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      How to have difficult conversations at work: 5 key steps

      June 4, 2021 - 14 min read
      Most people do their best to avoid conflict. Even when a situation is uncomfortable, it may seem like the path of least resistance is to wait out the discomfort.

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      What you need to know about having difficult conversations

      Preparing for the conversation

      5 steps to help you navigate through difficult conversations

      What to do after a difficult conversation

      Learn how to have difficult conversations

      However, avoiding difficult conversations doesn’t make them go away, and having them can substantially improve our work and home lives. 

      Many people don’t engage with difficult conversations because they don't know how to have them.

      Many of us fear that having difficult conversations will damage our relationships or negatively impact our work environment. 

      In reality, avoiding these conversations can lead to resentment and create even bigger rifts between people.

      Here’s a complete guide on how to have difficult conversations at work, including five steps to help you navigate them successfully.

      What you need to know about having difficult conversations

      Contrary to popular belief, conflict isn’t inherently bad. 

      Difficult conversations are a necessary part of working well with others. Reaching an understanding is often the first step toward creating a better work environment.

      Meanwhile, avoiding conflict can cause big rifts in the workplace. These ignored conversations lead to lower employee engagement and productivity.

      When employees don’t feel safe talking about work-related issues, it can create a toxic culture that impacts business success. 

      Still, 40% of people think their managers won’t have honest conversations about work topics. That can make having difficult conversations seem even more intimidating. 

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      Managers need to learn how to have difficult conversations with employees and handle conflict at work productively.

      As a leader, it’s important to demonstrate conflict resolution as soon as you identify a problem.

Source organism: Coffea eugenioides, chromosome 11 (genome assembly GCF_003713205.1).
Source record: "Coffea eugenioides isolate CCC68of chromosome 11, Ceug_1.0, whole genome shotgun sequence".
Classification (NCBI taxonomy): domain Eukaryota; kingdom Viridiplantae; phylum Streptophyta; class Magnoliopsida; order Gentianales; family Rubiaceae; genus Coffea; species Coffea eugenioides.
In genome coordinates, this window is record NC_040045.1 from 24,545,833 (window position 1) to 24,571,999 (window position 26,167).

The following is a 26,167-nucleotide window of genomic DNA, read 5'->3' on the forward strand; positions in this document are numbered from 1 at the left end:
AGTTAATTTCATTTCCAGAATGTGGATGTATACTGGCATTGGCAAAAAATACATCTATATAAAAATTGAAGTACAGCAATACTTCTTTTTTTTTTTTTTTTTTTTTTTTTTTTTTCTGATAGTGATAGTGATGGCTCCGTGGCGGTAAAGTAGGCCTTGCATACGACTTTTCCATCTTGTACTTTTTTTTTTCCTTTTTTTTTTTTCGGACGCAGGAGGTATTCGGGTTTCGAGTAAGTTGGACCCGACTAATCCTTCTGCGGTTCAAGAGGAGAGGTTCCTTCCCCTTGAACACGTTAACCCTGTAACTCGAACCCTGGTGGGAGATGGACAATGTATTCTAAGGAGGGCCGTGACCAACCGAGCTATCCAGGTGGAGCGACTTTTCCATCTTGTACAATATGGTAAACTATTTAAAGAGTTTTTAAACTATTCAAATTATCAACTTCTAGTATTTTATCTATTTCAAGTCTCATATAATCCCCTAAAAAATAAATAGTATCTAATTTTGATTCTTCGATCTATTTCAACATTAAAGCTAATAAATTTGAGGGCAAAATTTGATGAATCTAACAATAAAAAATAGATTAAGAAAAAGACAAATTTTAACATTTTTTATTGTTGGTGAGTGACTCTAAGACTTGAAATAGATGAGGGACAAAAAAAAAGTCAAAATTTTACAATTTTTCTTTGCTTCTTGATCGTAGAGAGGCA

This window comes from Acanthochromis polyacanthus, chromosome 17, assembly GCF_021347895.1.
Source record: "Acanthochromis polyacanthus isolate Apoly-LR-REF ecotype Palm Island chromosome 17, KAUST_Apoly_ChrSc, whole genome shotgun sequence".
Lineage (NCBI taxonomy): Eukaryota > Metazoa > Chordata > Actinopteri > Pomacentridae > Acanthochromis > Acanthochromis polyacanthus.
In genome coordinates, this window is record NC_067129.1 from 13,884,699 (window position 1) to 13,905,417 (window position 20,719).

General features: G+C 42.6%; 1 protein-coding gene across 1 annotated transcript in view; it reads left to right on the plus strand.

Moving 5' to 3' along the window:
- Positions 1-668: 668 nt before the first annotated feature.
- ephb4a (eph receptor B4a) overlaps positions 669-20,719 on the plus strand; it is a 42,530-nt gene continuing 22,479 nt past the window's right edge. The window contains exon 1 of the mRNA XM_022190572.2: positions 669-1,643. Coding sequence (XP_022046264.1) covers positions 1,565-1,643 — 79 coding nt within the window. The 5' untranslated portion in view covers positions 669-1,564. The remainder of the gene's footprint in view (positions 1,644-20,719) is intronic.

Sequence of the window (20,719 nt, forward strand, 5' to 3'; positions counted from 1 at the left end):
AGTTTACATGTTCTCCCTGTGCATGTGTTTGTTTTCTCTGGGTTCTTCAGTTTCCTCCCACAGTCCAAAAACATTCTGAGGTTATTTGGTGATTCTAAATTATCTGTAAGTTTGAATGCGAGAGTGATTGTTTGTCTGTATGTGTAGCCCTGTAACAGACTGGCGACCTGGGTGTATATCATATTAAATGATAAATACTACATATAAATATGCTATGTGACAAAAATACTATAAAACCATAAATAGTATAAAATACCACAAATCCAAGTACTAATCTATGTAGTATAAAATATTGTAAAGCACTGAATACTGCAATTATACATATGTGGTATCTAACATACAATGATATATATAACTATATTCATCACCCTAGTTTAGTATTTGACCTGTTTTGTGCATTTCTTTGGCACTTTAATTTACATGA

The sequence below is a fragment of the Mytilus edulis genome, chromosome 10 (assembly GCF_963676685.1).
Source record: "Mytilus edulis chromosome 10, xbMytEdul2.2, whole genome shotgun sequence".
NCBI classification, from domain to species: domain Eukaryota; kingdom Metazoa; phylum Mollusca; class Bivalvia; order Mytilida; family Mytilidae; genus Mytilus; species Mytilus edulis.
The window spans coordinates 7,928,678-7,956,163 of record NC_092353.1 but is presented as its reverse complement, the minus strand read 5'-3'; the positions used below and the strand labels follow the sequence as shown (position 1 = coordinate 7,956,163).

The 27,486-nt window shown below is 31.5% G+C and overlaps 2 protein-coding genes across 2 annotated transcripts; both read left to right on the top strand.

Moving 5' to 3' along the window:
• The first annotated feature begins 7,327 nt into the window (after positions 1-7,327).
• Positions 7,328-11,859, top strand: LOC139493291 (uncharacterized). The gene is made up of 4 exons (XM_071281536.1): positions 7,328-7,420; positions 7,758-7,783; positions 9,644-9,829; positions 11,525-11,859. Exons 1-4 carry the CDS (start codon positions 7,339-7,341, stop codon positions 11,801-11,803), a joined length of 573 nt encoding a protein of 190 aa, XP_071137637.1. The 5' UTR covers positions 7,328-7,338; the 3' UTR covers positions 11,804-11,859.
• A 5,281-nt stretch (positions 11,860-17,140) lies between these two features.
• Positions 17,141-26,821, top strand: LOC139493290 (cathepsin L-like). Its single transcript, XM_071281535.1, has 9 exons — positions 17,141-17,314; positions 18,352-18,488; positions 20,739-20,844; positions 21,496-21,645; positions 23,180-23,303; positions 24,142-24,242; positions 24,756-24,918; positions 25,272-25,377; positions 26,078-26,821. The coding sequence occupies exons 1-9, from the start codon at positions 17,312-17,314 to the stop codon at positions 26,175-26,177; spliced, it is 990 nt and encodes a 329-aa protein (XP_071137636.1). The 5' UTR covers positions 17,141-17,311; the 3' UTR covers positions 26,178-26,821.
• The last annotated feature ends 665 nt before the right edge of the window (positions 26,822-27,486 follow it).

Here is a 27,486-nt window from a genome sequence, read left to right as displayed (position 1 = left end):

But, not every conversation will lead to a solution. Solutions are only one type of resolution for difficult situations. You may come up with a plan to find a solution or reach a mutual understanding instead.

      Aim for understanding first. Understanding is the foundation of many solutions, so both people in the conversation must be on the same page. 

      Preparing ahead of time can help you focus on having a productive conversation instead of searching for a solution.

      Preparing for the conversation

      Often, we go into tough conversations with our desired outcome in mind. When an issue weighs on you, it's normal to imagine a solution without consideration for the other people involved.

      It’s crucial to remember that these types of conversations should be a dialogue, not a monologue. Self-reflection and empathy play key roles in having an open discussion.

      Without properly preparing for the conversation, it’s possible that a tough talk could end in hurt feelings. Examine how you are feeling about the situation before you have the conversation, so your emotions don’t surprise you.

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      Reflecting on your role in the dilemma can help you see what’s at the core of the issue. For example, a manager can reflect on how they could better support an employee with poor performance before confronting them.

      Then, exploring the other person’s point of view can offer a new perspective. Imagining the other person’s perspective helps you garner empathy before the conversation. 

      72% of employees think empathy drives motivation, so empathy is a must for managers. Plus, 84% of employers say empathy leads to better business outcomes. Empathy in tough conversations can make everything run more smoothly. 

      If you’re worried about how to have a difficult conversation with your boss, you’re not alone. 20% of Americans are uncomfortable talking to their managers. But, preparing for the conversation can make the process a bit more manageable.

      Take a deep breath and relax. You will get through this!

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      5 steps to help you navigate through difficult conversations

      Most of us know from experience that the earlier you have difficult conversations, the better. 

      But, starting a tough conversation can feel daunting. That makes it easy to put it off and hope that the issue disappears on its own. In fact, 40% of people report that they have put off a conversation for six months or more. 

      Unfortunately, that usually doesn’t work. Avoiding conflict often makes the problem bigger. Learning to navigate a challenging conversation well is much more effective. 

      Here are five steps you can take to make having difficult conversations easier.

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      1. Consider the situation from their perspective

      Often, a conversation feels difficult because we’re hung up on our own perspective. When we have a fix in mind, we may not be open to hearing other solutions or points of view.